Finns visit Michigan to learn about Great Lakes trap net fishing
After spending time with Michigan commercial fishermen, a Finnish delegation returns home with new techniques and knowledge to begin to create a thriving new fishery in their home country.
Maria Saarinen is a Program Director from Livia College in Finland. One day, she conducted on Internet search on Great Lakes commercial fisheries after Finnish commercial fishers expressed an interest in learning how lake whitefish and yellow perch are harvested in the Great Lakes. During her online research, Saarinen came across Michigan Sea Grant and Michigan State University Extension educator, Ron Kinnunen— whose last name is Finnish— and she contacted him. Between them, they arranged for a delegation from Finland to visit Lake Huron to learn about the Great Lakes commercial fishing industry. Members of the delegation included commercial fishers, fisheries scientist, and economic development experts.
During the first day of their visit to the Great Lakes, the Finnish delegates attended a seminar on issues in the Great Lakes fisheries based upon interests expressed by the Finns. Michigan Department of Natural Resources scientists, Jim Johnson and Dave Feilder, of the Alpena Michigan Department of Natural Resources Fisheries Field Station gave an overview of the Michigan-licensed commercial fisheries of central Lake Huron and on cormorant management in the Great Lakes, respectively. The Finns fish for a different species of whitefish in their country and have the same problem with cormorants. Additionally, Michigan Sea Grant made a presentation to the delegation on the Great Lakes whitefish marketing project and seafood HACCP. The Finns then visited the U.S. Fish and Wildlife Service office in Alpena to learn about the role of that agency in the Great Lakes. The first day then ended with a visit to the NOAA Thunder Bay National Marine Sanctuary and Besser Museum where Brandon Schroeder (Northeast Michigan Sea Grant Educator) discussed his fisheries history-related efforts with those organizations.
The Finnish delegation visited with John Gauthier and Tom Spaulding of Gauthier and Spaulding Fisheries, who are experienced trap net fishermen and who produce a high quality whitefish product that is sold under the Legends of the Lakes brand. The delegation witnessed a demonstration on the efficiency of trap nets for targeting lake whitefish in Northern Lake Huron. The fish are brought onboard, alive, and iced immediately to maintain their high quality as a food source. From this demonstration, the visiting fishermen determined the use of trap nets in their fishery would be beneficial after they master that fishing technique. Trap netting could also help the Finns to save an extremely rare species of seal (that lives in inland lakes also fished in Finland) as they can be killed in gill nets. Switching to trap nets while fishing in these types of waters could save the livelihood of the commercial fishermen as well as help save the rare seals.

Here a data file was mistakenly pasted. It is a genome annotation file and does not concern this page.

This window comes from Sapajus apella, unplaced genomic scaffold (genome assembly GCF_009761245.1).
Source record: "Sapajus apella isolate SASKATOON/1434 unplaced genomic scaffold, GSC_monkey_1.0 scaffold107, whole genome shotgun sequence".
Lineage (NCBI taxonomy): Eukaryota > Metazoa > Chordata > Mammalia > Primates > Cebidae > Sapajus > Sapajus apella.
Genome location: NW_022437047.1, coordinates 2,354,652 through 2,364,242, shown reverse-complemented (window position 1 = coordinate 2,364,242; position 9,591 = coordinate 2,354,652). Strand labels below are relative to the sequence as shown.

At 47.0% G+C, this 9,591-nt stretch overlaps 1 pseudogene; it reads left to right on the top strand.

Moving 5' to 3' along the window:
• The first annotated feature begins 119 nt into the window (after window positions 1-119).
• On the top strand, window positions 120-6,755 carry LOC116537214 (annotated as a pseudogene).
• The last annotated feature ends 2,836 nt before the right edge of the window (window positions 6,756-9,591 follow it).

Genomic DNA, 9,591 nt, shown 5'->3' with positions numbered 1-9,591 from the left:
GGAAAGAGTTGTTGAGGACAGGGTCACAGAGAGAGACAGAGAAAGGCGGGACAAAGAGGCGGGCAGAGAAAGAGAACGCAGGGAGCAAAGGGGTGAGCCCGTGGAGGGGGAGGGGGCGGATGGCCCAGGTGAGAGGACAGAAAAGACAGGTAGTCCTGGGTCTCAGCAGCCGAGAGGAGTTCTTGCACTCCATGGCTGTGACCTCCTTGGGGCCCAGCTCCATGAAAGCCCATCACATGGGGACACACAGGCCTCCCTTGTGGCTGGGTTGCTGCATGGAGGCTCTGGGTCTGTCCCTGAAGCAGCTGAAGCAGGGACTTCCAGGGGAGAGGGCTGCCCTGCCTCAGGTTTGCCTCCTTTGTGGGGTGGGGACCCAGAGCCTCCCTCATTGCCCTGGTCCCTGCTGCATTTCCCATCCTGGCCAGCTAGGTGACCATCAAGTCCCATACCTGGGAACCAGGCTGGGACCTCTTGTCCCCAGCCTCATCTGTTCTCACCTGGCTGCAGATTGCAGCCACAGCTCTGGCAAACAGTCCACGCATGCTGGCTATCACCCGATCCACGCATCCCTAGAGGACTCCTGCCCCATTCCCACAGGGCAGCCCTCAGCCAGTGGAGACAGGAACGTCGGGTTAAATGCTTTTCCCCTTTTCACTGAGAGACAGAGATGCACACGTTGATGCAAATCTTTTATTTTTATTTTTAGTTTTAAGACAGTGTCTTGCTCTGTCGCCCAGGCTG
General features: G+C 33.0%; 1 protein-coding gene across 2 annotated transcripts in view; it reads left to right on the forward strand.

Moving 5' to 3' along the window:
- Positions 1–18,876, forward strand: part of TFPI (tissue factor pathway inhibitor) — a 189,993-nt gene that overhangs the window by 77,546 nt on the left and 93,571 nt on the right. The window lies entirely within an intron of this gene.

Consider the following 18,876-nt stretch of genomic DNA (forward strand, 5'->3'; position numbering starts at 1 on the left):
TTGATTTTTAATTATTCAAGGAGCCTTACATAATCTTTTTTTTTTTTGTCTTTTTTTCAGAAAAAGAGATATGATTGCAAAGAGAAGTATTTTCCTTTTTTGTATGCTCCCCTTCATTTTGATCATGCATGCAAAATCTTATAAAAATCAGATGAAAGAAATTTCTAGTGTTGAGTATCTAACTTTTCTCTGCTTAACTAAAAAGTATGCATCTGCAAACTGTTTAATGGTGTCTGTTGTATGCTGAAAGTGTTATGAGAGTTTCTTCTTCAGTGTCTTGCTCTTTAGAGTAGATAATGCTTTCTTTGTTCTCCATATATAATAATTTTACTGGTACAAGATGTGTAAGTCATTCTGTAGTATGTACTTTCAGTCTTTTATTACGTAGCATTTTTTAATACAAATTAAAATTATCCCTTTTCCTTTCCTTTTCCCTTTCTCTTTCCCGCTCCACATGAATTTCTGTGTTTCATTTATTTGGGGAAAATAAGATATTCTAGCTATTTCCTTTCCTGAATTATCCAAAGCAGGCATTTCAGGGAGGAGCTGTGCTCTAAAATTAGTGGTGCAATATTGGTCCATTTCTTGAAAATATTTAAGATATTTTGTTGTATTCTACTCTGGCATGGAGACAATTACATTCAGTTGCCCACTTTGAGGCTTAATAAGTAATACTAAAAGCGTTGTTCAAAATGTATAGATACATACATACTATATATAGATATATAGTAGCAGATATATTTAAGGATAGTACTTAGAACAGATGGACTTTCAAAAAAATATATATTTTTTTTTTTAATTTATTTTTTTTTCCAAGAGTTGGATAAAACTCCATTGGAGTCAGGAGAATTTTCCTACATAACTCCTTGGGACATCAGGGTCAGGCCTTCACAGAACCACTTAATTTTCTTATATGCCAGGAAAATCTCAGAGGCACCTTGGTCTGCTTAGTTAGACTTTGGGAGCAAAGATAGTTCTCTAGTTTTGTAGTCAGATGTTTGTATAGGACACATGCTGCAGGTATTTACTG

The Finns enjoyed watching the fishermen landing 5500 pounds of lake whitefish from five of their trap nets. These fish were then transported to the Gauthier and Spaulding Fisheries fish processing facility in Rogers City, where the delegation observed the automated scaling and filleting machines that process the lake whitefish at a rapid rate. This type of automated fish processing equipment is not used in Finland; however, adapting this type of automated equipment for use in their fishery could make an immediate positive impact on that country’s fishery’s growth.
The Finnish team expressed a need to develop a market for whitefish products in their country, including developing value-added products to a product line rather than relying only on whole fish sales. During their visit to the Gauthier and Spaulding Fisheries, the visiting fishermen were introduced to the Legends of the Lakes Cooperative. Under the Legends of the Lakes label, Gauthier and Spaulding Fisheries and other co-op members produce high quality frozen lake whitefish fillets and whitefish cakes as value-added products.
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